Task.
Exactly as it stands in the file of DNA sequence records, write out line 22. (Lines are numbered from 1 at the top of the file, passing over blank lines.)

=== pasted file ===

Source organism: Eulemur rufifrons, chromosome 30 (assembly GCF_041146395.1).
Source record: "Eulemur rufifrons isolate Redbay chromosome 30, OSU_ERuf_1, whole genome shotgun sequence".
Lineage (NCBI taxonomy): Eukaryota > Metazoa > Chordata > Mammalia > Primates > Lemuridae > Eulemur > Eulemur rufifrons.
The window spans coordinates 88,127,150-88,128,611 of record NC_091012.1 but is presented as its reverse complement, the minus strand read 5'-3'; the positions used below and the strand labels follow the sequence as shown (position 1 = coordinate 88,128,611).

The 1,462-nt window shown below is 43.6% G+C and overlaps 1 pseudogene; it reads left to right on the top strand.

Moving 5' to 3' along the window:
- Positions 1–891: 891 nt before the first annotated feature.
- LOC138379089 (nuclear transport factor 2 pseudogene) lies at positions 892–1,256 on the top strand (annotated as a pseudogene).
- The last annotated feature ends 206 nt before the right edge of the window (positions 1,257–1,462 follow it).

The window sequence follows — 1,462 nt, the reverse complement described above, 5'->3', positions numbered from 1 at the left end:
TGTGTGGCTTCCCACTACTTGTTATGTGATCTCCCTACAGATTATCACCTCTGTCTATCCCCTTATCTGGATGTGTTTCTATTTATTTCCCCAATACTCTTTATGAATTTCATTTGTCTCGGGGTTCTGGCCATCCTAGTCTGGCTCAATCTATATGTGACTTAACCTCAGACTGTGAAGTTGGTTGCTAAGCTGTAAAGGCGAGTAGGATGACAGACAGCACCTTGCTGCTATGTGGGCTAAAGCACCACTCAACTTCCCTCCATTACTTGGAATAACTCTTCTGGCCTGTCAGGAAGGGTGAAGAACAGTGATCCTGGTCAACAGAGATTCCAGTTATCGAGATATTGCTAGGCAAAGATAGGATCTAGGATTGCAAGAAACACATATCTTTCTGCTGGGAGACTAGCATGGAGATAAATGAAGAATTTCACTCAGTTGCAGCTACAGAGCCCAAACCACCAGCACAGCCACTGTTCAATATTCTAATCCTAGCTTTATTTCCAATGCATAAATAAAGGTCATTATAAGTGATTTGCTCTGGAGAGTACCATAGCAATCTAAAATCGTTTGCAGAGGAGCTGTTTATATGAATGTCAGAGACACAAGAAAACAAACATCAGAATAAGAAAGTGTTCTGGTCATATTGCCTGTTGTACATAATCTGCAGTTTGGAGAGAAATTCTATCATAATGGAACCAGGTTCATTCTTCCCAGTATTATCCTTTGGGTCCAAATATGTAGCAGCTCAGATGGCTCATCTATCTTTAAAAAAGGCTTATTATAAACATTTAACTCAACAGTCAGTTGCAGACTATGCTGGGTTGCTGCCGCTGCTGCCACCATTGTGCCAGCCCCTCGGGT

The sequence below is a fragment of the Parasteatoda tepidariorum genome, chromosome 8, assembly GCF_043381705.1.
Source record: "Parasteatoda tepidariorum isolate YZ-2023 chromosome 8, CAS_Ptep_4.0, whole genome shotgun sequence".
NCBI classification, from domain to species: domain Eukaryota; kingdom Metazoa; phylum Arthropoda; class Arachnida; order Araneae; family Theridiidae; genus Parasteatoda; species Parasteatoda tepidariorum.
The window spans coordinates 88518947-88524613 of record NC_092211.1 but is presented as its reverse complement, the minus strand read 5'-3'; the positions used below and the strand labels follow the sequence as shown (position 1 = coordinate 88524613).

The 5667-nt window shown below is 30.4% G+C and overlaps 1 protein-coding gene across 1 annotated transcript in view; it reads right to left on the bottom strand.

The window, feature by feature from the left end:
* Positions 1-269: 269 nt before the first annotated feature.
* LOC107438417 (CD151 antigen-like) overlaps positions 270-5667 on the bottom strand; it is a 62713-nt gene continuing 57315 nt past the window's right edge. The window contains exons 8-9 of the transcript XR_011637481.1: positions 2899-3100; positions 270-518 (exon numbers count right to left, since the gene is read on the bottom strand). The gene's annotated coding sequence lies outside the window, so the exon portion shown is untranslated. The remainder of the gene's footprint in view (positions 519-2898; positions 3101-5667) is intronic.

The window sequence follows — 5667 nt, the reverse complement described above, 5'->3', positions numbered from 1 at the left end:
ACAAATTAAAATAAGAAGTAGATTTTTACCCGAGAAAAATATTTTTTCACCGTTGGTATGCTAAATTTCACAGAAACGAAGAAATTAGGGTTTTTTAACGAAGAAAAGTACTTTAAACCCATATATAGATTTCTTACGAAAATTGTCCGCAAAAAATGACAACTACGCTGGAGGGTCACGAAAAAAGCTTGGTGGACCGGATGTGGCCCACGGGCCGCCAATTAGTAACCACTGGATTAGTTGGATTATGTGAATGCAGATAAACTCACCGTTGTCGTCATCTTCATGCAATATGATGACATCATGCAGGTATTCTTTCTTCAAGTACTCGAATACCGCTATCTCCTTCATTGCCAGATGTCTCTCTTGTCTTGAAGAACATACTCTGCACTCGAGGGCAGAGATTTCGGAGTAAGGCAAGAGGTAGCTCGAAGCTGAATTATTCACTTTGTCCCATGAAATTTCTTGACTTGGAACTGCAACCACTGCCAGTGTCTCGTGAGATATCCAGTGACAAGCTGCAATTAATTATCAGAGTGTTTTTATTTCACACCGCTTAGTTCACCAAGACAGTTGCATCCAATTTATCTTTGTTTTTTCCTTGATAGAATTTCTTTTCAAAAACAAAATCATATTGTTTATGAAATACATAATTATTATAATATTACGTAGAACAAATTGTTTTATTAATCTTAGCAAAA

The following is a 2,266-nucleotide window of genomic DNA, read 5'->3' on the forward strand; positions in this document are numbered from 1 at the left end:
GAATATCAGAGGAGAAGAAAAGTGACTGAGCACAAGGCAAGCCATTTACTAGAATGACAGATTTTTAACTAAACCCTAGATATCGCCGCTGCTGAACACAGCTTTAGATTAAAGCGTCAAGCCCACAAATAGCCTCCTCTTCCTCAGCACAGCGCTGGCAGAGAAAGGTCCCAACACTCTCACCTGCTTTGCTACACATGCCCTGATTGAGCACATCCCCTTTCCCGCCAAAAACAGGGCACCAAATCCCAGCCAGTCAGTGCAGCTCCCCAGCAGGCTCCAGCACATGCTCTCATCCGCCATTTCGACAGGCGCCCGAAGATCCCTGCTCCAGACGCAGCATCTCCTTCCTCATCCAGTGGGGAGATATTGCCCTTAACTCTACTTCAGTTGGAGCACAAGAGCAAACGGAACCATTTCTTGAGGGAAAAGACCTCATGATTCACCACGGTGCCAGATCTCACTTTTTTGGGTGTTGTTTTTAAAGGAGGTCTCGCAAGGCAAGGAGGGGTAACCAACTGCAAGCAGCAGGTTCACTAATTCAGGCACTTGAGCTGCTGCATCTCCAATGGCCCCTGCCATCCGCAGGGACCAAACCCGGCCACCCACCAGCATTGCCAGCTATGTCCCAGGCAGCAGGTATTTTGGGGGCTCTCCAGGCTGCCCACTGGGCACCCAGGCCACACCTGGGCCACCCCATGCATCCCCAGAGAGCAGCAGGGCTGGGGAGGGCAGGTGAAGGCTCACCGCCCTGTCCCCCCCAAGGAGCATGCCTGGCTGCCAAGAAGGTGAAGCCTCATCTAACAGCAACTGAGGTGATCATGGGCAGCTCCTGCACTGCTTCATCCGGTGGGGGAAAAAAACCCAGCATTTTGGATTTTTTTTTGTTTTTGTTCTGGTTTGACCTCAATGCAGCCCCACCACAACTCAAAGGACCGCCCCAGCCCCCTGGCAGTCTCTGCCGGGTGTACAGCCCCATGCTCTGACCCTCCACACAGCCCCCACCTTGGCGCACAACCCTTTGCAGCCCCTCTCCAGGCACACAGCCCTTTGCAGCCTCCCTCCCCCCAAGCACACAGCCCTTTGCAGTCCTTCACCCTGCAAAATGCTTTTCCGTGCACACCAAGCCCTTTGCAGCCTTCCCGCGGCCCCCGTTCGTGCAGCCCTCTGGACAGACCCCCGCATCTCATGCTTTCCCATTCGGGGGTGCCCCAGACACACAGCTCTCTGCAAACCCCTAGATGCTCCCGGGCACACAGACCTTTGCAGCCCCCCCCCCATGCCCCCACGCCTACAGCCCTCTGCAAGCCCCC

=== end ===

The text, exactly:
The following is a 2,266-nucleotide window of genomic DNA, read 5'->3' on the forward strand; positions in this document are numbered from 1 at the left end: